Rather than having a phone shut down automatically to protect itself, Apple said that past year it tweaked its iOS software for some older iPhones so they slow down instead.
Apple disclosed Wednesday that it updated the software of older iPhones to slow them down when the battery can’t keep up with the phone’s processor. So if Apple is to be believed, it silently started this practice a year ago, to compensate for battery degradation, and not to push frustrated users towards buying new iPhones faster. This happened with the iPhone 6 and the iPhone 6S past year.
The lawsuit comes in the wake of news that Apple reduces the performance on the iPhone SE, iPhone 6, iPhone 6s, and iPhone 7 as their batteries wear out and no longer hold a full charge.
Evidence of the software change could be seen in power-intensive tasks – such as creating Snapchat filters – that became slower to demand less of the system. It also claims that this decision of Apple lowers the resale value of older iPhones and indirectly pressures iPhone owners to upgrade to newer mobile model.
Cupertino-based tech giant, Apple, has raked up a new controversy after news of it intentionally slowing down old iPhones emerged.
Perhaps that will satisfy some of Apple’s customers, but probably not too many of them.
Ala Abdulla and Lance Raphael, both of Illinois; Sam Mangano, of Ohio; Ryan Glaze, of IN; and Kirk Pedelty, of North Carolina, all said they purchased new iPhones after earlier models grew sluggish.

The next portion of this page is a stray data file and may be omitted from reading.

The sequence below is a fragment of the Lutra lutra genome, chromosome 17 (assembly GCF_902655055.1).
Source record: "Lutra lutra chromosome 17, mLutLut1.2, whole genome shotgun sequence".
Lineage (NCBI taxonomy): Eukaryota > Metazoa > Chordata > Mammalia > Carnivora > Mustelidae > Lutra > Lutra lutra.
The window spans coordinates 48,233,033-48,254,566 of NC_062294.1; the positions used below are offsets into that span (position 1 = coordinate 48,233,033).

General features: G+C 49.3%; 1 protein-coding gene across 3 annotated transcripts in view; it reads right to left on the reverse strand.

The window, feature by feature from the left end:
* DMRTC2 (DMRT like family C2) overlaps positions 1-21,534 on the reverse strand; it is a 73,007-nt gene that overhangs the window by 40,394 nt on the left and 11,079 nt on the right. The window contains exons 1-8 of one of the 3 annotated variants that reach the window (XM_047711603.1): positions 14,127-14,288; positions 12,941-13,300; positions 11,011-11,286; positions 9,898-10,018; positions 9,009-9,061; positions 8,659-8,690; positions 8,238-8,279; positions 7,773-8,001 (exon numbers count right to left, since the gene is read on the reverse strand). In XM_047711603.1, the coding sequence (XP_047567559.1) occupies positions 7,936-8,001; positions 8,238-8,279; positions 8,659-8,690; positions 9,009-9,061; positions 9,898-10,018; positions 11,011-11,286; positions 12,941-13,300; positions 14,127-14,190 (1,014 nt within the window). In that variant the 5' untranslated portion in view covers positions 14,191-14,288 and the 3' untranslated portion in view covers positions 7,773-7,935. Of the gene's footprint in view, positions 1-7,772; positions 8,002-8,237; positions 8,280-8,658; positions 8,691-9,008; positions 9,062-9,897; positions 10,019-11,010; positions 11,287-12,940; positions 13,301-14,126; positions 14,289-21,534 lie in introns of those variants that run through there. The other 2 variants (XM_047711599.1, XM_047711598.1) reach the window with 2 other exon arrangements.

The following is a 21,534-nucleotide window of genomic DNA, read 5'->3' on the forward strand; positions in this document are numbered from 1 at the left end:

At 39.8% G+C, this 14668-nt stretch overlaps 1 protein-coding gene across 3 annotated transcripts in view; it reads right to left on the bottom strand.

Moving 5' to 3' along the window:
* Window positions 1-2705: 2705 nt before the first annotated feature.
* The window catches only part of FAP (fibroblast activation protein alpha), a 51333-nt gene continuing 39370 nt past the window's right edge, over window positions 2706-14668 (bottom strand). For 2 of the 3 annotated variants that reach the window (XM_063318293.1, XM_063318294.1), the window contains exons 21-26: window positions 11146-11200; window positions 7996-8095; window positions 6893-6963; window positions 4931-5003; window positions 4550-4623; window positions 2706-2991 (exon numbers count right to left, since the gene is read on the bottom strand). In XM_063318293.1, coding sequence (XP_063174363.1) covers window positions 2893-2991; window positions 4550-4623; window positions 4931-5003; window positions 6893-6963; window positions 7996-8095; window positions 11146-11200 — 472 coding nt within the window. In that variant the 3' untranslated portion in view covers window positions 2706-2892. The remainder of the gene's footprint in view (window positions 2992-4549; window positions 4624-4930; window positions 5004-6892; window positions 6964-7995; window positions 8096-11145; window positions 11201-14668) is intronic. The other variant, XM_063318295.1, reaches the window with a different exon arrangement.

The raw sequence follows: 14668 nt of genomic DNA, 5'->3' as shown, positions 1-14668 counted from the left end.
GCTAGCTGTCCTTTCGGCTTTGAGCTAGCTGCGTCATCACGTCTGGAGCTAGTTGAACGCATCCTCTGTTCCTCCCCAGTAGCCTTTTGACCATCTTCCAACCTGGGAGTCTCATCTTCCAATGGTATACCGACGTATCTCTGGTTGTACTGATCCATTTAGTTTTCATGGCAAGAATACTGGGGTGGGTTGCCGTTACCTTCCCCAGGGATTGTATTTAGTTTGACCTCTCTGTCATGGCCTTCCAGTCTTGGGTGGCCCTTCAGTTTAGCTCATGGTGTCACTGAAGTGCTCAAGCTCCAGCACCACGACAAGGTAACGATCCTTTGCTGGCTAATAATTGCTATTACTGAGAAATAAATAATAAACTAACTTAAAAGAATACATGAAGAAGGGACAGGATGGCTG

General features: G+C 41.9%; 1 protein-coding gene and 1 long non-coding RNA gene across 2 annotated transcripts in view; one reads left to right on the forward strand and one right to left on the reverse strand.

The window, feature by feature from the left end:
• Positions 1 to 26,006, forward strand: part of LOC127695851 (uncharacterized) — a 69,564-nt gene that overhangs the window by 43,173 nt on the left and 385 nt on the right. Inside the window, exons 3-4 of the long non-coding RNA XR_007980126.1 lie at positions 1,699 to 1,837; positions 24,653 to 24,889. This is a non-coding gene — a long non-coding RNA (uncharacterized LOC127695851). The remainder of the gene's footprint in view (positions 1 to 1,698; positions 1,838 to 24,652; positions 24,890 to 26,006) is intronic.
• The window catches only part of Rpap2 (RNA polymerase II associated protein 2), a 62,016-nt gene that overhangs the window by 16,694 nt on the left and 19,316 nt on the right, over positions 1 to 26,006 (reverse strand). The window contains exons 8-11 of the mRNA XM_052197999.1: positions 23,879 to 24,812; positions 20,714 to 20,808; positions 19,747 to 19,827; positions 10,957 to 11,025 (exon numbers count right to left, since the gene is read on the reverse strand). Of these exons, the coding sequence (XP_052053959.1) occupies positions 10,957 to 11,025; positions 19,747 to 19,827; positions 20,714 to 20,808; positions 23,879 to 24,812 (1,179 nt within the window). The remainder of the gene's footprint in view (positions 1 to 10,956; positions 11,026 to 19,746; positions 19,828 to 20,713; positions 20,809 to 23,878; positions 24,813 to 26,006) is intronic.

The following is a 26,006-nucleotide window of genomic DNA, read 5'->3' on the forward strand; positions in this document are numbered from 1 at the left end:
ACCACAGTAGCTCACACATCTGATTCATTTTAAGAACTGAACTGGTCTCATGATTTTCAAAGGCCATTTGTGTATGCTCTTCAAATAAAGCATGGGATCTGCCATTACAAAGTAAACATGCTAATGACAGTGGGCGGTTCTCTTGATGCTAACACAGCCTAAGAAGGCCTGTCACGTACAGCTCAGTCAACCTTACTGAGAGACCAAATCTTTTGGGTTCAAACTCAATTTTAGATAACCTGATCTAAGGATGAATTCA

While Apple’s strategy makes sense, it’s one that should have been explained better upfront to customers, Jonny Evans said in Computerworld today. The reduction in processing speed, which is automatically implemented in software updates, could have been made optional, so users can choose the compromise they would prefer to make with their ageing devices.
Curiously, the lawsuit lists the iPhone 7s among the devices affected. If Apple is going to drop the performance of a smartphone because of poor battery life, it should replace an iPhone’s battery at no charge.
The iThing maker didn’t give much by way of explanation: just that it was affecting only “a very small number of iPhone 6s” manufactured between September and October 2015.
Apple has been contacted for comment.
In early December, media reports suggested that Apple was purposefully lowering the speeds of iPhone processors after several years of their use.
Both plaintiffs are owners of an iPhone 7 and said they “suffered interferences to their iPhone usage due to the intentional slowdowns”.